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Venture capital investments top $621 billion to set a record in 2021

MarketWatch logo MarketWatch 1/12/2022 Steve Gelsi
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While 2021 already stands out with a series of all-time highs for the S&P 500, the world of private funding for startups and other privately held companies set plenty of high water marks as well in the past calendar year.


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Globally, venture capital financings set a record in 2021 with $621 billion in combined deals, more than double the $294 billion recorded in 2020, CB Insights said in its “State of Venture” report released Wednesday.

Fueling that total was a record of 1,556 rounds of venture capital fundings valued at $100 million or more, greatly surpassing the old record of 620 from 2020.

The number of private companies valued at $1 billion or more rose 69% in 2021 to 659 amid rapidly rising valuations for late-stage venture deals, CB Insights reported.

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Mergers and acquisitions also hit a record of 10,792 deals in 2021, up 58% from 2020, as the tally crossed the 10,000 mark for the first time.

While the growth in the number of new special-purpose acquisition companies started to slow, SPACs overall grew their median exit value to $1.6 billion in 2021, about triple their median IPO valuation of $547 million.

Financial technology, or fintech companies, raised $132 billion in 2021 and accounted for 21% of all venture dollars, as the hottest type of venture capital deal. The fintech total grew by 169% compared to 2020.

“Fintechs also saw the highest proportion of early-stage deals of any industry, indicating that the sector is ripe for explosion in 2022 and beyond as startups mature,” CB Insights said.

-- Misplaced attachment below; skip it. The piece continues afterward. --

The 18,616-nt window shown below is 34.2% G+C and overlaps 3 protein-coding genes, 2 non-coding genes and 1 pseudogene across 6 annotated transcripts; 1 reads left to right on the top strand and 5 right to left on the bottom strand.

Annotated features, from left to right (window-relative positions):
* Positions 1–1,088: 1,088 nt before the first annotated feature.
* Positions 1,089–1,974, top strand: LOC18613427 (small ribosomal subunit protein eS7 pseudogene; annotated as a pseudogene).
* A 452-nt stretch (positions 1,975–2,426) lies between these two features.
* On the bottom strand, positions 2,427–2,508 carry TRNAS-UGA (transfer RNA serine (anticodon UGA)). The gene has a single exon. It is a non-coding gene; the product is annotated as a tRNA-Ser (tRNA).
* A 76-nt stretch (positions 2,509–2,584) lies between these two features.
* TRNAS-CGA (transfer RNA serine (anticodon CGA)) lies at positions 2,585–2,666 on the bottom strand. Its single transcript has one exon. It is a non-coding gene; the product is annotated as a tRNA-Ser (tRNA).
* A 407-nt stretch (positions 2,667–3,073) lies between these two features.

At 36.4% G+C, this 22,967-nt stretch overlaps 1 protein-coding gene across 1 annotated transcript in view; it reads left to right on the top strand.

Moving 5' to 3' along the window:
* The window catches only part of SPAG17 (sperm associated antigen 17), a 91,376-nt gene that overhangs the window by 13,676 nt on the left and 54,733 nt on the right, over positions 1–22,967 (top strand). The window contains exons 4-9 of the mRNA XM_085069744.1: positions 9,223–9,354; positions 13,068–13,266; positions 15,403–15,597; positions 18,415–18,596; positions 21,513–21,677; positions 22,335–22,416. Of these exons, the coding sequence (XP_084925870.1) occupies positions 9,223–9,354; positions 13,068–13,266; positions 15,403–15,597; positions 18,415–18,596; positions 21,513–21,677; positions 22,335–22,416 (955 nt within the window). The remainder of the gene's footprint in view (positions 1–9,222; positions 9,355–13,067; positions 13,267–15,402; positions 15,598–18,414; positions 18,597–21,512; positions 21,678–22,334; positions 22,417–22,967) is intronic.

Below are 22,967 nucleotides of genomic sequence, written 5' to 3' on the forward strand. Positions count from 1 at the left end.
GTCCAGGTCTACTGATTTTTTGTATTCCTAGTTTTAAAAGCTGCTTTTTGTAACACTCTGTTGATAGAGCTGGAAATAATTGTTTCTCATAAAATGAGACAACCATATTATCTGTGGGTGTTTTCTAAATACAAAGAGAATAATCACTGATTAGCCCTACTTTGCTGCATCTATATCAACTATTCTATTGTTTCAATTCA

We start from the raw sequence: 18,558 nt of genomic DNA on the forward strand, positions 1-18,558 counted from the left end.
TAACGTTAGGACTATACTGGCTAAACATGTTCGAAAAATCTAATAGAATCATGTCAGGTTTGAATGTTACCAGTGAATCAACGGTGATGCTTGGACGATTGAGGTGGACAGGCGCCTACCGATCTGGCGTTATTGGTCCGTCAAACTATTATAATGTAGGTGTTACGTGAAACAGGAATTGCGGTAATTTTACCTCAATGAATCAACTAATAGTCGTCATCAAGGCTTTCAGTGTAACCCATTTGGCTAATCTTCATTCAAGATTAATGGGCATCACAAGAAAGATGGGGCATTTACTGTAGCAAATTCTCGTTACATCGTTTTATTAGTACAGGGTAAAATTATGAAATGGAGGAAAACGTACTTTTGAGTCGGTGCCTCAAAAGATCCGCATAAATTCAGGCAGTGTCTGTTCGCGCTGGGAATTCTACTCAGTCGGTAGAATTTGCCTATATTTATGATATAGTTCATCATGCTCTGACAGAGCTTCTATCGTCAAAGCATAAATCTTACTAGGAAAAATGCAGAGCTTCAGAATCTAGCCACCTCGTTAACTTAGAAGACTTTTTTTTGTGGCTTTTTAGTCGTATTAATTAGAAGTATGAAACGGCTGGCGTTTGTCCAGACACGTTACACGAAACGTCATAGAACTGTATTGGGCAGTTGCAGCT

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With 328 deals, Tiger Global ranked as the top venture capital investor in the world in 2021, followed by 314 investments by SOSV, 276 for Sequoia Capital China, and 240 deals each for Andreessen Horowitz and Insight Partners.

Markus Bolsinger, co-head of the private equity practice at Dechert, told MarketWatch that venture-capital firms and other private capital investors have been drawing more and more capital from pension funds and other limited partners searching for yield in a low interest rate environment. 

Assets under management of private equity and venture capital funds on average have grown at rates of about 10% and are expected to continue at that rate for the time being. Meanwhile, assets under management dedicated to growth equity investments in more mature companies that are past the startup phase have grown at about 21% a year across the board, he said.

“That’s where a lot of the money and talent are going,” he said, in reference to the more rapidly expanding growth equity bucket.

Bolsinger said that one reason private capital is outperforming public equities over time is that the private companies have more finely tuned boards of directors.

“The private equity model is the superior governance model,” he said. “It’s their job to make sure a company does well. They’re not just showing up for quarterly meetings to go over earnings.”

The record number of M&A deals reflects the need for private investors to put to work the increasing amounts of capital from their institutional investors, he said.

“Capital needs to be deployed,” he said.

For its part, Dechert has not seen any drop in its M&A pipeline as it looks toward 2022. “There’s no letting up” from the record M&A levels of 2021, Bolsinger said.

Martin Nussbaum, a partner with Dechert who works on private company deals, said investors have been seeking out private fund vehicles that offer more attractive returns than traditional stocks or bond funds.

“The low cost of debt financing and its availability have made it possible for funds to offer attractive prices for companies without punishing the projected [investment returns] for the acquisitions,” Nussbaum said. 

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